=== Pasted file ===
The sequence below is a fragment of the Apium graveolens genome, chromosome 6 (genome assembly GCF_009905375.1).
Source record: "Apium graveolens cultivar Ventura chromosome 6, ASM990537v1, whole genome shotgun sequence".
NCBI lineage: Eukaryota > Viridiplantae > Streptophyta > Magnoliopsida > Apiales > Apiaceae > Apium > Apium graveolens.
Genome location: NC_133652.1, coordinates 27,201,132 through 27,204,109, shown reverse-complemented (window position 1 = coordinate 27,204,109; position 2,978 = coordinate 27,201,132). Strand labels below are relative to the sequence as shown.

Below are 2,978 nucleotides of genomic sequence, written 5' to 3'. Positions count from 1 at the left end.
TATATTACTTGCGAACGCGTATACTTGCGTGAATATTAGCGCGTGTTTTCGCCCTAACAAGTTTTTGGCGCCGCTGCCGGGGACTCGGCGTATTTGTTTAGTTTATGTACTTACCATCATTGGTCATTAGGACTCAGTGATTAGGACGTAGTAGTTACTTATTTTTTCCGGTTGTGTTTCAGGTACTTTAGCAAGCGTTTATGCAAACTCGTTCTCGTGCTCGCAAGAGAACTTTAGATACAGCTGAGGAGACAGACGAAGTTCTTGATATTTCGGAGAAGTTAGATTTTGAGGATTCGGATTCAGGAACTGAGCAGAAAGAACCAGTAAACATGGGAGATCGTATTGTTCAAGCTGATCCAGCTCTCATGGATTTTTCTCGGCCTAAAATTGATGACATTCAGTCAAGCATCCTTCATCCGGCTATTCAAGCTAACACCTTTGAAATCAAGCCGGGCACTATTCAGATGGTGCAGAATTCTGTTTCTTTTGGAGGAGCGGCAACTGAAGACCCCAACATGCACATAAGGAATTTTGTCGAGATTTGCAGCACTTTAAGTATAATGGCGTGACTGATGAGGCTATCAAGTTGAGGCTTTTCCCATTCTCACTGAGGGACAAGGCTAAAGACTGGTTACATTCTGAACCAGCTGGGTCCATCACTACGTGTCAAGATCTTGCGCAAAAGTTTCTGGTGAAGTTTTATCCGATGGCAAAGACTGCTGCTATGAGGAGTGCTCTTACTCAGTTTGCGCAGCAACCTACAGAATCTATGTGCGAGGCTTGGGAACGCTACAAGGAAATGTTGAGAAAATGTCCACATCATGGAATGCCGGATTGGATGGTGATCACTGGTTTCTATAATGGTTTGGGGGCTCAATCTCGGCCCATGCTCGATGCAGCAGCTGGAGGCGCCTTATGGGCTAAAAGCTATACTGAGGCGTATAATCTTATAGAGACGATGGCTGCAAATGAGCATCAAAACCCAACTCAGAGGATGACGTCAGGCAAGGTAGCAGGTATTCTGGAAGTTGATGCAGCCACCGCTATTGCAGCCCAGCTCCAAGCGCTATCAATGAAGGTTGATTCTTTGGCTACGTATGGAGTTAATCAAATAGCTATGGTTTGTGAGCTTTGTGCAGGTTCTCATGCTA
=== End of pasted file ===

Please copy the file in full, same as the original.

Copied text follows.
The sequence below is a fragment of the Apium graveolens genome, chromosome 6 (genome assembly GCF_009905375.1).
Source record: "Apium graveolens cultivar Ventura chromosome 6, ASM990537v1, whole genome shotgun sequence".
NCBI lineage: Eukaryota > Viridiplantae > Streptophyta > Magnoliopsida > Apiales > Apiaceae > Apium > Apium graveolens.
Genome location: NC_133652.1, coordinates 27,201,132 through 27,204,109, shown reverse-complemented (window position 1 = coordinate 27,204,109; position 2,978 = coordinate 27,201,132). Strand labels below are relative to the sequence as shown.

Below are 2,978 nucleotides of genomic sequence, written 5' to 3'. Positions count from 1 at the left end.
TATATTACTTGCGAACGCGTATACTTGCGTGAATATTAGCGCGTGTTTTCGCCCTAACAAGTTTTTGGCGCCGCTGCCGGGGACTCGGCGTATTTGTTTAGTTTATGTACTTACCATCATTGGTCATTAGGACTCAGTGATTAGGACGTAGTAGTTACTTATTTTTTCCGGTTGTGTTTCAGGTACTTTAGCAAGCGTTTATGCAAACTCGTTCTCGTGCTCGCAAGAGAACTTTAGATACAGCTGAGGAGACAGACGAAGTTCTTGATATTTCGGAGAAGTTAGATTTTGAGGATTCGGATTCAGGAACTGAGCAGAAAGAACCAGTAAACATGGGAGATCGTATTGTTCAAGCTGATCCAGCTCTCATGGATTTTTCTCGGCCTAAAATTGATGACATTCAGTCAAGCATCCTTCATCCGGCTATTCAAGCTAACACCTTTGAAATCAAGCCGGGCACTATTCAGATGGTGCAGAATTCTGTTTCTTTTGGAGGAGCGGCAACTGAAGACCCCAACATGCACATAAGGAATTTTGTCGAGATTTGCAGCACTTTAAGTATAATGGCGTGACTGATGAGGCTATCAAGTTGAGGCTTTTCCCATTCTCACTGAGGGACAAGGCTAAAGACTGGTTACATTCTGAACCAGCTGGGTCCATCACTACGTGTCAAGATCTTGCGCAAAAGTTTCTGGTGAAGTTTTATCCGATGGCAAAGACTGCTGCTATGAGGAGTGCTCTTACTCAGTTTGCGCAGCAACCTACAGAATCTATGTGCGAGGCTTGGGAACGCTACAAGGAAATGTTGAGAAAATGTCCACATCATGGAATGCCGGATTGGATGGTGATCACTGGTTTCTATAATGGTTTGGGGGCTCAATCTCGGCCCATGCTCGATGCAGCAGCTGGAGGCGCCTTATGGGCTAAAAGCTATACTGAGGCGTATAATCTTATAGAGACGATGGCTGCAAATGAGCATCAAAACCCAACTCAGAGGATGACGTCAGGCAAGGTAGCAGGTATTCTGGAAGTTGATGCAGCCACCGCTATTGCAGCCCAGCTCCAAGCGCTATCAATGAAGGTTGATTCTTTGGCTACGTATGGAGTTAATCAAATAGCTATGGTTTGTGAGCTTTGTGCAGGTTCTCATGCTA